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The center of math retweeted the following problem: enter image description here

I surmised the answer is 22, using the following reasoning:

Odd entries increase by 2, whereas even entries increase by 1

$a_{1}=16, \, a_{2}=17, \, \dotso$

All seemed fine until I posed this question to a mathematician, who claimed this was not a mathematical sequence. Or at least it is not known to the mathematical community, i.e.

enter image description here

So, I am led to ask is this a sequence? Whether the answer turns out to be yes or no, I am more interested in the argument. It would be most helpful if there was some truth from the answer, which I could take away for future endeavors in the mathematical world.

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    $\begingroup$ Kind of strange to say that something isn't a sequence just because it doesn't match any sequence in the oeis. Especially since there are uncountably many integer sequence, so expecting oeis to have an entry for each of them seems like a lot to ask. $\endgroup$ Jan 15, 2015 at 18:59
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    $\begingroup$ @user2520938: You are a master of meiosis. $\endgroup$ Jan 15, 2015 at 19:01
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    $\begingroup$ There is no inherently right answer to "what is the next number" questions. Whether it's in OEIS or not doesn't mean anything. $\endgroup$ Jan 15, 2015 at 19:04
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    $\begingroup$ @Hurkyl: Life is full of surprises. I guess that the title is just very objectionable. $\endgroup$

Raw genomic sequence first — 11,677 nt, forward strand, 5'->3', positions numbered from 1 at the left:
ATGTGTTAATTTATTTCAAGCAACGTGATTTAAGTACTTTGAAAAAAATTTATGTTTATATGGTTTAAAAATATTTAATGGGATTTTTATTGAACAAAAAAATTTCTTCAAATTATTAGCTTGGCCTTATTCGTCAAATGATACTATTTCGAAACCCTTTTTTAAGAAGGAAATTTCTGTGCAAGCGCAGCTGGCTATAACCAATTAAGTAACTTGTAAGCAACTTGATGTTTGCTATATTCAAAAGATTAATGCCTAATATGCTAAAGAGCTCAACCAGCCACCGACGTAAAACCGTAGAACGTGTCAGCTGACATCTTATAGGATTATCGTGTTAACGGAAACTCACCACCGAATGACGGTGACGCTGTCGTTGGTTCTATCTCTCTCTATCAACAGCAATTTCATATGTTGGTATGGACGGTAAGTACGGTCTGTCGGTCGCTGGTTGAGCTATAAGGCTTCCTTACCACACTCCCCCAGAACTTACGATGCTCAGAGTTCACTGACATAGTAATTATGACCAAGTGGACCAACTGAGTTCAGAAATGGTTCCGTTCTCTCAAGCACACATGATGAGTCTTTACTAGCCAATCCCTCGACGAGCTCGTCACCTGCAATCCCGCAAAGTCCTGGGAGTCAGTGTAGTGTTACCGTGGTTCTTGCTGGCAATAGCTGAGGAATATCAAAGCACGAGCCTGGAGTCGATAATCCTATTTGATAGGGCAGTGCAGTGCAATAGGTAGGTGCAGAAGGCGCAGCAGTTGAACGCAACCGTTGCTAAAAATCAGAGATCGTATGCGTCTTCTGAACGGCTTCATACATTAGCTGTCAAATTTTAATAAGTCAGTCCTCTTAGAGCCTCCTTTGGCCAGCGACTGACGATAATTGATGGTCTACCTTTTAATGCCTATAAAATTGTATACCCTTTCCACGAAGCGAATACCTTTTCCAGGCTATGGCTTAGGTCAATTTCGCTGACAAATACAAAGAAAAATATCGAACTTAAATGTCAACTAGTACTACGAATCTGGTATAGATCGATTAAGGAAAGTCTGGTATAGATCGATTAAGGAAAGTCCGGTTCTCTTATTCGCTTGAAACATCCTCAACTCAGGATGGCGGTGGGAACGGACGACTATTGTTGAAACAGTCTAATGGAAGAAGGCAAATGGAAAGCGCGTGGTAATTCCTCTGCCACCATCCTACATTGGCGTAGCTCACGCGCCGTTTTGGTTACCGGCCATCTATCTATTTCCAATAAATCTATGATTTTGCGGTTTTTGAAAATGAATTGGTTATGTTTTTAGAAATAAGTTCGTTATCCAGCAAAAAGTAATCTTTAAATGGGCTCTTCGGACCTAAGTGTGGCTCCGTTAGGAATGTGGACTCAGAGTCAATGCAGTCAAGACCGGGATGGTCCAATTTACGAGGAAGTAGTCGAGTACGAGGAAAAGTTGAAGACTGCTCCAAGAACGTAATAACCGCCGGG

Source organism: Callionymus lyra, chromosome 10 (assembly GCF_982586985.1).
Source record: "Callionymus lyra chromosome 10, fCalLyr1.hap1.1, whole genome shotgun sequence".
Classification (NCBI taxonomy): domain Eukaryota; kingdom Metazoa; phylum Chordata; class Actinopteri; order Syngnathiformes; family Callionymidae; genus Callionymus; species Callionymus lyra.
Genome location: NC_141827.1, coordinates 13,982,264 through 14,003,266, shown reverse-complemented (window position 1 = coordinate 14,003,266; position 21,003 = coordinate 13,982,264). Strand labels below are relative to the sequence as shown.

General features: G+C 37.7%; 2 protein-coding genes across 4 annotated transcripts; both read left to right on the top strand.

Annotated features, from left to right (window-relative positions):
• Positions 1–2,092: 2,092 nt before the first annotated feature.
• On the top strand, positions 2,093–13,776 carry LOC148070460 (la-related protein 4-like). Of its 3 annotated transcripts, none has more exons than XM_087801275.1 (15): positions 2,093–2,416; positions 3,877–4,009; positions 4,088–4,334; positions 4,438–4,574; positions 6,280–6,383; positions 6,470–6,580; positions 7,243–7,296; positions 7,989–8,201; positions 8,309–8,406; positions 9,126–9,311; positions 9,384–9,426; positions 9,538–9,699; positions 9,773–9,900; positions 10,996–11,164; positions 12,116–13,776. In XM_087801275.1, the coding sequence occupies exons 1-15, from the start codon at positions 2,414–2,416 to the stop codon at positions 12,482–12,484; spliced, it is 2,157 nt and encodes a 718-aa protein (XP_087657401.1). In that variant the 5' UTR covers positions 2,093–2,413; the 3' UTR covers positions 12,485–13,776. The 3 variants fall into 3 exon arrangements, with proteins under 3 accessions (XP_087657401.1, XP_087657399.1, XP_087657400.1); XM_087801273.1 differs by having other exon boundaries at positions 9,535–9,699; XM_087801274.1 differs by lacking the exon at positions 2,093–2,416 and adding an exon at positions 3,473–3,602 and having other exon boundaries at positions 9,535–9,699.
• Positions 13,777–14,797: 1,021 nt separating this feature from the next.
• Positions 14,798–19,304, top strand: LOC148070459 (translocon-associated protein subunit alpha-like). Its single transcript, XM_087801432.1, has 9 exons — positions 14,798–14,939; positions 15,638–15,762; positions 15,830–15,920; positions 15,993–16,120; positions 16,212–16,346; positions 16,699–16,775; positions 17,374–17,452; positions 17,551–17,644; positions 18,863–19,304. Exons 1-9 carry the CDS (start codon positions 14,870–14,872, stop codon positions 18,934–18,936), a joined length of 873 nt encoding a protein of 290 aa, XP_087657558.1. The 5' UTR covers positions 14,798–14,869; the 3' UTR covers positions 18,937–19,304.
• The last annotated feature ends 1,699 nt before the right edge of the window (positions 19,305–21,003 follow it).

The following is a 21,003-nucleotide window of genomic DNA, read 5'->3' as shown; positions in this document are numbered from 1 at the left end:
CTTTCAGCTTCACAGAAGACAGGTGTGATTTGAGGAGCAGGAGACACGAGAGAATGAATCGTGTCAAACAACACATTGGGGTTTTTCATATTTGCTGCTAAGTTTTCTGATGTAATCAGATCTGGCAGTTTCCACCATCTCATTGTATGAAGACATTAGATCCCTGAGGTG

– Asaf Karagila
    Jan 15, 2015 at 19:11
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    $\begingroup$ @Nate: I think they mean that the sequence is the interleaving of two sequences, one in which entries increase by 2 and one in which entries increase by 1. $\endgroup$
    – user856
    Jan 16, 2015 at 4:13

1 Answer 1

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A sequence is a mapping whose domain is a subset of the naturals.

So define $a: 0 \mapsto 16, 1 \mapsto 17, 2 \mapsto 18, 3 \mapsto 18, 4 \mapsto 20, 5 \mapsto 19$

There's your sequence. As to what the next number is, there's no way to know. I could say that the sequence continues as follows:

$a_n = 0$ for $n \ge 6$

There's no rule that a sequence has to follow any predictable pattern. And even if you figure out one pattern, the person who constructed these problems could have had another pattern in mind.

That's why these pattern-finding problems are at best not mathematics, and are at worse stupid.

Note that the sequence could be:

$a_n = \displaystyle -\frac {7}{90}n^5 + \frac {11}{9} n^4 - \frac {62}9 n^3 + \frac {148} 9 n^2 - \frac {401}{30} n + 16$

In which case the next term would be $- \dfrac {22}3$

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    $\begingroup$ I must disagree that these sort of problems are "stupid". They are ill-defined to some extent, perhaps. But there is often a solution that is simpler than others. If you think that the sequence 1,2,3,4,5,... should be followed by 78, -39, 23 then you are being obstinate. Occam's razor applies here; it is clear that the spirit of the question is to find a simple pattern. $\endgroup$ Jan 16, 2015 at 2:57
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    $\begingroup$ @Jair: the stupidity is a function of how carefully the problems are formulated, right? people who ask "what's the next term" without explaining the silliness of the question, or asking exactly what they meant ("can you find a 'simple' pattern?"), are being dishonest. $\endgroup$ Jan 16, 2015 at 3:08
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    $\begingroup$ @JairTaylor I was precise with my wording, I didn't say they're unequivocally stupid. Finding a pattern is inductive reasoning, which is an important skill. But it isn't math. $\endgroup$
    – GFauxPas
    Jan 16, 2015 at 3:45
  • $\begingroup$ @GFauxPas Well, I will agree with you that the question isn't mathematical in the strictest sense of that word. But I still think that answering "it could be anything!" without admitting that some answers are better than others is not helpful. $\endgroup$ Jan 16, 2015 at 4:08
  • $\begingroup$ @symplectomorphic: The goal is pretty clear from the context here. I don't think it's really necessary to clarify this every time, although it might help. $\endgroup$ Jan 16, 2015 at 4:12

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